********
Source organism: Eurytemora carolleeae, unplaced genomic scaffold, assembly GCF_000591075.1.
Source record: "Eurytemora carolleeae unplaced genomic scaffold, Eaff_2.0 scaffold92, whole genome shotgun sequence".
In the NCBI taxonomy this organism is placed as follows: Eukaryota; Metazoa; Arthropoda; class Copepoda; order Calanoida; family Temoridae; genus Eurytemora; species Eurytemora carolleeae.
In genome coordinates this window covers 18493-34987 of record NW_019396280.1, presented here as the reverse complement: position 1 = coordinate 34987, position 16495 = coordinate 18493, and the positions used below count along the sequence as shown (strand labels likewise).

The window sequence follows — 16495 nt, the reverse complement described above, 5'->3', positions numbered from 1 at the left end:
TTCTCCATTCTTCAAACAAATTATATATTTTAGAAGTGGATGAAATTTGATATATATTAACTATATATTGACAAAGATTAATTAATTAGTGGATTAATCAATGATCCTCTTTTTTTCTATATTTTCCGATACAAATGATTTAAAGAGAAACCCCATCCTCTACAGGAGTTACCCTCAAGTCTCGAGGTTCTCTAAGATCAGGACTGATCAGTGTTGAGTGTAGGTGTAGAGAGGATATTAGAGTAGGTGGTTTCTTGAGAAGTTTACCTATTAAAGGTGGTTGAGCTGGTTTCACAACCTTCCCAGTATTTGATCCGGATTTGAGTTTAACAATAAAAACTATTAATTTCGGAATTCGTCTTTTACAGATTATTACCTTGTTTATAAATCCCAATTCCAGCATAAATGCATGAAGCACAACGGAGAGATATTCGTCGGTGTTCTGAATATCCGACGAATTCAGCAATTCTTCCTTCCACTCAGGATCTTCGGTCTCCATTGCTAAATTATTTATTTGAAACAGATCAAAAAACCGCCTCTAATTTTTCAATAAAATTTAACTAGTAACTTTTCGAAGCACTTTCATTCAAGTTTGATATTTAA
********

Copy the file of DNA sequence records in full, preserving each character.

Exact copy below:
Source organism: Eurytemora carolleeae, unplaced genomic scaffold, assembly GCF_000591075.1.
Source record: "Eurytemora carolleeae unplaced genomic scaffold, Eaff_2.0 scaffold92, whole genome shotgun sequence".
In the NCBI taxonomy this organism is placed as follows: Eukaryota; Metazoa; Arthropoda; class Copepoda; order Calanoida; family Temoridae; genus Eurytemora; species Eurytemora carolleeae.
In genome coordinates this window covers 18493-34987 of record NW_019396280.1, presented here as the reverse complement: position 1 = coordinate 34987, position 16495 = coordinate 18493, and the positions used below count along the sequence as shown (strand labels likewise).

The window sequence follows — 16495 nt, the reverse complement described above, 5'->3', positions numbered from 1 at the left end:
TTCTCCATTCTTCAAACAAATTATATATTTTAGAAGTGGATGAAATTTGATATATATTAACTATATATTGACAAAGATTAATTAATTAGTGGATTAATCAATGATCCTCTTTTTTTCTATATTTTCCGATACAAATGATTTAAAGAGAAACCCCATCCTCTACAGGAGTTACCCTCAAGTCTCGAGGTTCTCTAAGATCAGGACTGATCAGTGTTGAGTGTAGGTGTAGAGAGGATATTAGAGTAGGTGGTTTCTTGAGAAGTTTACCTATTAAAGGTGGTTGAGCTGGTTTCACAACCTTCCCAGTATTTGATCCGGATTTGAGTTTAACAATAAAAACTATTAATTTCGGAATTCGTCTTTTACAGATTATTACCTTGTTTATAAATCCCAATTCCAGCATAAATGCATGAAGCACAACGGAGAGATATTCGTCGGTGTTCTGAATATCCGACGAATTCAGCAATTCTTCCTTCCACTCAGGATCTTCGGTCTCCATTGCTAAATTATTTATTTGAAACAGATCAAAAAACCGCCTCTAATTTTTCAATAAAATTTAACTAGTAACTTTTCGAAGCACTTTCATTCAAGTTTGATATTTAA